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Three odd surplus store finds

 
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Scarodactyl



Joined: 14 Apr 2018
Posts: 30

PostPosted: Sun Jul 08, 2018 12:39 pm    Post subject: Three odd surplus store finds Reply with quote

Hey everyone! I just got back from visiting relatives, and along the way we stopped in at a surplus equipment shop. I came across three lenses that looked like they might be fun, and figured I should ask if anyone might know anything about them and whether (and how) I should try to hook them up to a camera.

First up, I kind of assume this one is an industrial zoom inspection lens? It has what look to be two motors whose cords have been cut. I can turn one of them which controls the zoom. I assume the other one controlled vertical position for focus. So probably a standard c-mount zoom lens?




Next up is a fixed lens which is attached to a plate of some sort. I am not quite sure why it's arranged as it is, but it is marked Oriel--they make spectrometers, so maybe it's a part from one? Just looking through it it seems to magnify nicely.





Last, and maybe most intriguing, is this big 'ol thing. One side of the box said CRT lens, but the other side has this label:

"Perkin-Elmer
NTSC finite conjugate TV copy lens Prototype for CBS labs circa 1968; obtained from Bob Rhuel of EO mktng."\
It's really hefty, and both sides have a yellow filter of some sort. The filters have some scratches too, probably fine inside though. I am not quite sure what to do with it, but with how it was priced I couldn't leave it.

Anyway, I'd really appreciate any advice on these. They looked like fun anyway.

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genera



Joined: 05 Oct 2011
Posts: 83
Location: California, USA

PostPosted: Sun Jul 08, 2018 7:48 pm    Post subject: Reply with quote

The first piece looks like it has dovetails on both the x and y axes. Probably for some sort of distortion correction. I'd hang on to this but probably forget about it before I found a use for it. The threaded end looks like it might fit a C mount video camera as you've said. If you have a C mount camera hook it up and see what you get.

The black device marked Oriel 62020 on the second assembly is a filter holder for a stack of 2" diameter filters. It's sized to fit the 2" lenses on Oriel's UV and QTH lamphouses. Not necessarily how this piece was used though.

Where's this surplus store? There used to be a lot of great ones in the L.A. area but they're almost all gone or just a shadow of what they used to be.
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Lou Jost



Joined: 04 Sep 2015
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Location: Ecuador

PostPosted: Mon Jul 09, 2018 5:55 am    Post subject: Reply with quote

These kinds of finds are always exciting! How lucky to be able to physically search for hidden treasures, much more fun than eBay searches.
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AlxndrBrg



Joined: 14 Jan 2014
Posts: 47

PostPosted: Wed Jul 11, 2018 1:28 pm    Post subject: Reply with quote

no idea about the lenses, but the stepper motors are certainly usable for making an automated stacking rail, if they work that is.
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Scarodactyl



Joined: 14 Apr 2018
Posts: 30

PostPosted: Wed Jul 11, 2018 4:19 pm    Post subject: Reply with quote

The surplus store was P&E surplus in Kingston, NY. They had a fair number of microscopes in various states of assembly as well as bits and pieces scattered throughout--I also picked up a nice AO 570 stereoscope for my uncle at a very nice price. It is kind of a wonderland honestly, and I'd strongly recommend it if anyone here is ever in the area.

I'm not sure why I hadn't thought to just hook the first one up--I even have a c-mount to canon adapter already set up for my Wild makrozoom. I had a go at it, but it seems that I was wrong. Rather than zooming the knob seems to instead change the working distance (? maybe the wrong term) of the lens, ranging between significantly shorter than the metal lip that extends past the end of the lens to about 1 meter. Either way, the image quality in my bad test shot (greatly limited by the fact I was holding the whole thing freehand, and was also sitting down and didn't want to get up) is far from mind-blowing so I will probably as suggested just set that one aside for now. I have no idea what that would be for, and I'm definitely running against the limits of my very limited knowledge of optics. I also don't know if the motors are salvageable with the wires cut--I know very generally that kind of damage can range from a minor pain to total roaching.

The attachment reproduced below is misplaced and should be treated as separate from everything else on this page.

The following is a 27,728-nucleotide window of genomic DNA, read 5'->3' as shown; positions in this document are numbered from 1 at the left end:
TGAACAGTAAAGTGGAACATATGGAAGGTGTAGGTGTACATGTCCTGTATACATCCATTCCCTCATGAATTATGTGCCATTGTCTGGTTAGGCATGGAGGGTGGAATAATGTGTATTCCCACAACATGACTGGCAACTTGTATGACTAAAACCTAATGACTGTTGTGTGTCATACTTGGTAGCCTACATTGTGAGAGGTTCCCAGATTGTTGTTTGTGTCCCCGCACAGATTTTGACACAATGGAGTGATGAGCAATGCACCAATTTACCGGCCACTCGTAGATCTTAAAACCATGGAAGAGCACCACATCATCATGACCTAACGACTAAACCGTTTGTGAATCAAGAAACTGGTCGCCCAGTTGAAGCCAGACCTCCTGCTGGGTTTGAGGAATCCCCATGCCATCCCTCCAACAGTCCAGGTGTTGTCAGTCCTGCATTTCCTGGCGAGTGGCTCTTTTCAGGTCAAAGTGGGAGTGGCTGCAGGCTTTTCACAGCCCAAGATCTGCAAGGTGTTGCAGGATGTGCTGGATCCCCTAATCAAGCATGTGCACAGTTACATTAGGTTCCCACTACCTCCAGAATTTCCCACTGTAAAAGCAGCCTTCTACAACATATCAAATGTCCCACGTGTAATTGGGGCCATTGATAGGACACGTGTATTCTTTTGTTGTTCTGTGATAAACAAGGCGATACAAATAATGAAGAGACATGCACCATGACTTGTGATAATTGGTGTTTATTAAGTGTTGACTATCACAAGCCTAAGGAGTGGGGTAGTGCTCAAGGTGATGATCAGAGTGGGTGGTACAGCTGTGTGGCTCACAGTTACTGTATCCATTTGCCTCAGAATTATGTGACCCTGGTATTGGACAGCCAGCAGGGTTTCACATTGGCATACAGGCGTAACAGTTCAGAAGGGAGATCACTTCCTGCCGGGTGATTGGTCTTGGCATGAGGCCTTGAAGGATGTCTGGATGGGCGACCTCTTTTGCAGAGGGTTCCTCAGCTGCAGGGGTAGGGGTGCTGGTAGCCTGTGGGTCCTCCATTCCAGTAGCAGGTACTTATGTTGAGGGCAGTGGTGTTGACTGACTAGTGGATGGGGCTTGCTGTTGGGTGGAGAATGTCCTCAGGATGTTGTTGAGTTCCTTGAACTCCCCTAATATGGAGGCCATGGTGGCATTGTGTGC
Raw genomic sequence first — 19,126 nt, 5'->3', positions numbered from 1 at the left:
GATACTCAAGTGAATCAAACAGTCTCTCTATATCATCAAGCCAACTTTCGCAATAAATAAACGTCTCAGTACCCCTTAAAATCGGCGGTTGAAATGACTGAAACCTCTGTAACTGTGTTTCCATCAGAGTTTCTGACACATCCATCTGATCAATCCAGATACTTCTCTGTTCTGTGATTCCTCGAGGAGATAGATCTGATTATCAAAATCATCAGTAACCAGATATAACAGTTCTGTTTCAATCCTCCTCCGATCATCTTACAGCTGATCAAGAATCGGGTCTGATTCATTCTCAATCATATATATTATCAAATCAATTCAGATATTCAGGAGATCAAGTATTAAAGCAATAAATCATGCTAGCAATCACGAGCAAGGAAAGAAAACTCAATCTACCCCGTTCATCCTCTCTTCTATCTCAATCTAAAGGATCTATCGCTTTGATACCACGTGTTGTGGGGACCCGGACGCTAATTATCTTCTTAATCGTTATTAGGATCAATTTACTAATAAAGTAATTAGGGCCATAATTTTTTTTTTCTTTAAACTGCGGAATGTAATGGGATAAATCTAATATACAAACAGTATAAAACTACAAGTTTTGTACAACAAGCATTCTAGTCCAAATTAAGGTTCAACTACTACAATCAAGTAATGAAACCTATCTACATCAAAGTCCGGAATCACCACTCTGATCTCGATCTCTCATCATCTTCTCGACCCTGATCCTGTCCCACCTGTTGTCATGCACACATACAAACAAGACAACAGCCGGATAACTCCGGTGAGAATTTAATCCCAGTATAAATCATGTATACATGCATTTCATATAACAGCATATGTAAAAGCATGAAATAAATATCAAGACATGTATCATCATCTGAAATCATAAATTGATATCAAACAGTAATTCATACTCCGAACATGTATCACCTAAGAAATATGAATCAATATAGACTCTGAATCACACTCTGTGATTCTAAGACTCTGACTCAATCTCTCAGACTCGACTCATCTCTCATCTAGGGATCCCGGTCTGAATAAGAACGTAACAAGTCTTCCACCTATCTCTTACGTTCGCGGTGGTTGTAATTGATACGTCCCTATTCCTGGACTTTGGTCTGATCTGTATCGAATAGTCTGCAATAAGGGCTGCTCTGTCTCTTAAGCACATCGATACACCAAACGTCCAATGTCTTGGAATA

Anyway, I will try to poke at the other two when I get the chance.
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ray_parkhurst



Joined: 20 Nov 2010
Posts: 1522
Location: Santa Clara, CA, USA

PostPosted: Wed Jul 11, 2018 9:06 pm    Post subject: Reply with quote

The motor I can see appears to be a Vexta with dual-shaft. That's nice to have for manual movements. What is the model number? If it starts with a 5, its going to be tough to find a controller. If it starts with a 2 it might be useable with Stackshot/WeMacro/MJKZZ controller.
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Chris S.
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Joined: 05 Apr 2009
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Location: Ohio, USA

PostPosted: Wed Jul 11, 2018 11:06 pm    Post subject: Reply with quote

Scarodactyl wrote:
I also don't know if the motors are salvageable with the wires cut--I know very generally that kind of damage can range from a minor pain to total roaching.

ray_parkhurst wrote:
The motor I can see appears to be a Vexta with dual-shaft. . . . What is the model number? If it starts with a 5, its going to be tough to find a controller. If it starts with a 2 it might be usable with Stackshot/WeMacro/MJKZZ controller.

I also winced at how closely the wires had been cut. Why didn’t whoever cut them leave more room for salvage?

This said—and having no argument with Lou that the motor might be a dual-shaft Vexta—do I see six wires? If so, this is not the easiest sort of stepper motor to drive. (Though if you have sufficient interest in driving stepper motors, you can certainly learn to make a six-wire stepper work.)